Learnings from across cultures and countries
I was born in India but moved to Japan after graduating from high school. My father was a diplomat, and his work took us across the world, to Morocco, Moscow and in between to India, then to Australia, Zambia, and several parts of Europe, we eventually arrived in Tokyo. Thirty-eight years later, I am still here, in Tokyo. As the Sales and Solutioning Head for Indegene, Japan, I am excited by the opportunity to help an Indian-origin global company navigate Japanese waters and achieve success. For me, it’s the best of two worlds, both of which I call home.
To backtrack a bit, my father had a choice to go to Europe or Japan, where I would have entered Cambridge University. However, I chose to write the entrance exam to join a university in Japan. It was not an easy proposition at that time, as only one Indian had completed the engineering degree after WWII; many others in my father’s knowledge had tried but given up. This motivated me greatly, and I made it through the high school language test with 1850 Kanji characters, technical knowledge test in Japanese, and then the conversational interview levels. After the exam, one of the examiners called me and said, ‘We would like to keep you, but you got one question wrong’. I responded that the said question had not been in the scope of the exam but that I could answer it if he wanted me to. Having successfully done so, I earned my place in the university. Later, I secured a scholarship from the Japanese government and went on to do my master’s degree also in Japan.
My career began in aerospace engineering at Mitsubishi Research Institute, later at Marubeni Corporation and Lockheed Martin. For over a decade, I worked in an industry, which is to be credited for teaching me to cross barriers and work across segments, across geographies.
In 2000, my father, who had recently retired, was suddenly unwell. He was in India at the time, and I was not happy with the various diagnoses being made. I brought him to several experts and was told that he had an advanced stage of metastatic colorectal cancer and that he only had a couple of days to live. Only with the help of intensive care and medical interventions, I was able to spend about two months with him before he passed away. This is the time when I had real-life experience with healthcare. As I am someone who always look for solutions and problem solving, I began to take a deep and personal interest in healthcare as an industry. My father did not have the benefit of precision care medicine that we do now, nor there was a technology that we have today to treat cancer. Oncology itself was not well defined and medicine was more generic. I had transitioned from mission critical in aerospace to embark on another journey. I struck out on my own for a while and became obsessed with taking technical knowledge for people in critical situations and building efficiencies into systems and parallel workflow processes to report accurate information to monitoring dashboards. It was the beginning of my foray into healthcare.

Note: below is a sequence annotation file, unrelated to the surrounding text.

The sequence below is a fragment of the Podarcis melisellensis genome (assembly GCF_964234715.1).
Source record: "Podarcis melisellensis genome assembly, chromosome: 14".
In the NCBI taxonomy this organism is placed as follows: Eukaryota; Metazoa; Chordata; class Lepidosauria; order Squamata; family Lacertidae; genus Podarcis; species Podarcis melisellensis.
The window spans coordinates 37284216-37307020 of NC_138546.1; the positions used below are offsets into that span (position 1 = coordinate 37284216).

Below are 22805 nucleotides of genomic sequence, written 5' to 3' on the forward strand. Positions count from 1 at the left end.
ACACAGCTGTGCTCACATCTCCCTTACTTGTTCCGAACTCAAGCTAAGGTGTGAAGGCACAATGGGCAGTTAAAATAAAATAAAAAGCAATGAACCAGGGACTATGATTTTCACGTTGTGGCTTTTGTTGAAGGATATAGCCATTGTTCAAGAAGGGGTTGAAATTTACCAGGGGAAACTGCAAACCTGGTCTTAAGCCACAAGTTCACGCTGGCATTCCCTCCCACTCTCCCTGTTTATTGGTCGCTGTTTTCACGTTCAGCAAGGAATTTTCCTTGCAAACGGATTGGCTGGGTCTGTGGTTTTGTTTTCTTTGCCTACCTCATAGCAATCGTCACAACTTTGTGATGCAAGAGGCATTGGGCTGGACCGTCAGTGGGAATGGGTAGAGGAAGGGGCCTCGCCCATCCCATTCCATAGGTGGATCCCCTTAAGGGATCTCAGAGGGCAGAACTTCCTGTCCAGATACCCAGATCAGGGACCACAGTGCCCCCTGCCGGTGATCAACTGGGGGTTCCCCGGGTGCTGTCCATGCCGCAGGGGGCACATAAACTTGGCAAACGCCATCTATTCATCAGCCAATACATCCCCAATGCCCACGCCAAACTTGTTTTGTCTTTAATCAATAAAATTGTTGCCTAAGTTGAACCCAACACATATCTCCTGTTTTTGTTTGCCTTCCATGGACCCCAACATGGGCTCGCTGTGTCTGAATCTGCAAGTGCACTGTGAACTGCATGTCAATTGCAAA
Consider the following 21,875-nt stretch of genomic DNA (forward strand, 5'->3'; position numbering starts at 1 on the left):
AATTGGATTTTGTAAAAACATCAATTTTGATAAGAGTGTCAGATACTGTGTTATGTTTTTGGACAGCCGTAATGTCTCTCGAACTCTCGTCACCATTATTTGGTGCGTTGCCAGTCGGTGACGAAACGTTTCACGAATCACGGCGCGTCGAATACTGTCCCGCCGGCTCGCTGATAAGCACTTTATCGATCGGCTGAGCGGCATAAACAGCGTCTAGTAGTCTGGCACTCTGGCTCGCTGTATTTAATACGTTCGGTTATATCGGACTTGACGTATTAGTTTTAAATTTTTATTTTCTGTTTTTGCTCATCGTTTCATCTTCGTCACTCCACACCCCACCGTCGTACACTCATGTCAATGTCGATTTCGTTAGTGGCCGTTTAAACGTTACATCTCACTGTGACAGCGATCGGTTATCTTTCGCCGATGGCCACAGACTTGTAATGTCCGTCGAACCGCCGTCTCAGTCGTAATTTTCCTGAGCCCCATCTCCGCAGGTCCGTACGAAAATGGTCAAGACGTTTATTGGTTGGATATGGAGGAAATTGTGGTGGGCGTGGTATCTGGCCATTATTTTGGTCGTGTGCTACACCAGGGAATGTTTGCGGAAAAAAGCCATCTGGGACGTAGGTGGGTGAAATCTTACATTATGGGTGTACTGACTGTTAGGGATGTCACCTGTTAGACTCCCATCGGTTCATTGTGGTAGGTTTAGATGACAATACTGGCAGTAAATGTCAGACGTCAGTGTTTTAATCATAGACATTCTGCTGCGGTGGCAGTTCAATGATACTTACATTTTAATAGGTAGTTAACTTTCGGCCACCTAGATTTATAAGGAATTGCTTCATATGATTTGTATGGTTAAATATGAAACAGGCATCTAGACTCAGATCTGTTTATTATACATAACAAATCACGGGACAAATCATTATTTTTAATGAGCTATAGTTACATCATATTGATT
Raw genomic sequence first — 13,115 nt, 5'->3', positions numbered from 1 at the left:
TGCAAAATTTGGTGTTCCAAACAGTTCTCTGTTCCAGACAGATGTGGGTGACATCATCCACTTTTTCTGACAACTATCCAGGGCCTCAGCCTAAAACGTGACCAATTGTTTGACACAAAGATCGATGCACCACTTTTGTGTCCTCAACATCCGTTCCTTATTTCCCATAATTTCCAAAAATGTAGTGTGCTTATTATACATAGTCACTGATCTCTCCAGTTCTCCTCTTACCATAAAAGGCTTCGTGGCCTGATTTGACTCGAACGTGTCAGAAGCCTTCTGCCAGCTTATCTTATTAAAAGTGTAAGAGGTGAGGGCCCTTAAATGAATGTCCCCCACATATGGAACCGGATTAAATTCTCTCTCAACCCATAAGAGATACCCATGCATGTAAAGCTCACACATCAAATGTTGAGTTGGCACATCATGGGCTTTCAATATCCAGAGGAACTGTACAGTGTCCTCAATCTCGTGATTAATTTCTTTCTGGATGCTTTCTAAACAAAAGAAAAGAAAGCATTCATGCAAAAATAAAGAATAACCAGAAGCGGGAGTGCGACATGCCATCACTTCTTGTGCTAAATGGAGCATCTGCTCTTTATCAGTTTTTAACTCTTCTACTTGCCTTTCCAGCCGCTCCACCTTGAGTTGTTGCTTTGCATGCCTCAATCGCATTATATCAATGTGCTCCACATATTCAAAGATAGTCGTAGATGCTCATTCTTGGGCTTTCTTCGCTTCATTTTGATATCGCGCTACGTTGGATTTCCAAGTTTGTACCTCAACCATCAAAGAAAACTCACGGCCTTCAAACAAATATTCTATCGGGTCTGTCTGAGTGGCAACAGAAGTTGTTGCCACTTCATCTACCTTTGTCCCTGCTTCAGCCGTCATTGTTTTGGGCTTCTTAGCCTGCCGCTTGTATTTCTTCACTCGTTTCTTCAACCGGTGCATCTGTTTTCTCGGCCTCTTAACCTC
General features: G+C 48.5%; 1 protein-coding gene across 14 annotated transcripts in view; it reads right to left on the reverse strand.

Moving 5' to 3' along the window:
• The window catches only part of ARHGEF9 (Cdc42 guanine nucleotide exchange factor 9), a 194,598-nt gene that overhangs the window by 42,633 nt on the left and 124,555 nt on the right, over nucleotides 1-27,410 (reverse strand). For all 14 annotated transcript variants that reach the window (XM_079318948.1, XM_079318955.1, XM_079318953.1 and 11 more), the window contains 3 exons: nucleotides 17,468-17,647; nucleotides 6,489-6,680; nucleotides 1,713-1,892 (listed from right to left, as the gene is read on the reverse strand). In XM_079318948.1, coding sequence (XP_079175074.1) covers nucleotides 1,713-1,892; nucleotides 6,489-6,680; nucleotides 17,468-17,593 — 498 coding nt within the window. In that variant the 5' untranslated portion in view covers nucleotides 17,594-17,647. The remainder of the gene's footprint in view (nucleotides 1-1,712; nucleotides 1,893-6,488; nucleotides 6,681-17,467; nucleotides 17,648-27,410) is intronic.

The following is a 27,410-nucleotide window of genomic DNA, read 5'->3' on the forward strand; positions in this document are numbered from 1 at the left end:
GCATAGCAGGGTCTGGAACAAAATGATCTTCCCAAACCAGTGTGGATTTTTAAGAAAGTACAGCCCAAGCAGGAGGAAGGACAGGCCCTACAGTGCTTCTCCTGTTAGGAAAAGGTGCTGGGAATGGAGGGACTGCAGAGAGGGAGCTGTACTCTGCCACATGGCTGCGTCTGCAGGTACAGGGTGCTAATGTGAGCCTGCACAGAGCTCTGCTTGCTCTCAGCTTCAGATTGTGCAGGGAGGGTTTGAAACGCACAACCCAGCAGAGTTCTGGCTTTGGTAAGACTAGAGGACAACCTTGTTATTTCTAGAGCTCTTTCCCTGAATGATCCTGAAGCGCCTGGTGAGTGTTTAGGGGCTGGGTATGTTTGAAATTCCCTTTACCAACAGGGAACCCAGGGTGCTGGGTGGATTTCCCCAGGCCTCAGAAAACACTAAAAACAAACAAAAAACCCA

In comparison to other countries, Japan's healthcare system is unique. Japanese are health conscious, hence Pharma company profits are controlled to make healthcare economically accessible to all. Perhaps this is why Japan’s R&D budgets are decreasing; we seek approved drugs from other countries, limiting budgets to local population testing for Japanese suitability. Risk management is prioritised over speed in efficacy, and this is seen in how a medication is administered. The pandemic has accelerated the need for change. Though hospital and industry laws will take time to change, digital transformation has a tremendous scope.
Prescriptions, diagnostics, treatment and medication have advanced greatly, and I would like patients to have access to this advancement. Understanding that each patient is unique, and that technology can help us understand each person’s history and even blood type, offer an opportunity to take the right medication for the right patient and in a precise and personalised manner. I am excited by the hybrid model that brings in AI-assisted decision making without ignoring the individual human factor.
Indegene has the skills that Japanese pharma companies need now. But they must meet people where they are most comfortable. This is a society where reputation is important, where formality is expected and where trust takes time to build. Japanese quality requirements are pretty high, and granular quality assurances are expected. Also, in Japan, young people learn on the job, and certificates are not an appropriate measure of knowledge. Therefore, there are high expectations in project management, process management, risk management, quality control, commitment and assurance in meeting timelines.
I am excited by the collaboration between Indegene and Japanese customers. In some ways, it sums up my own experience of blurred borders. Having lived in many places and travelled to many countries, and having worked in multiple industries, I think there is a lot to be said about bringing learnings, erasing the hard lines that divide, and truly matching talent with opportunity. I see myself as a bridge between Indegene and the local industry, and across India, Japan and the world.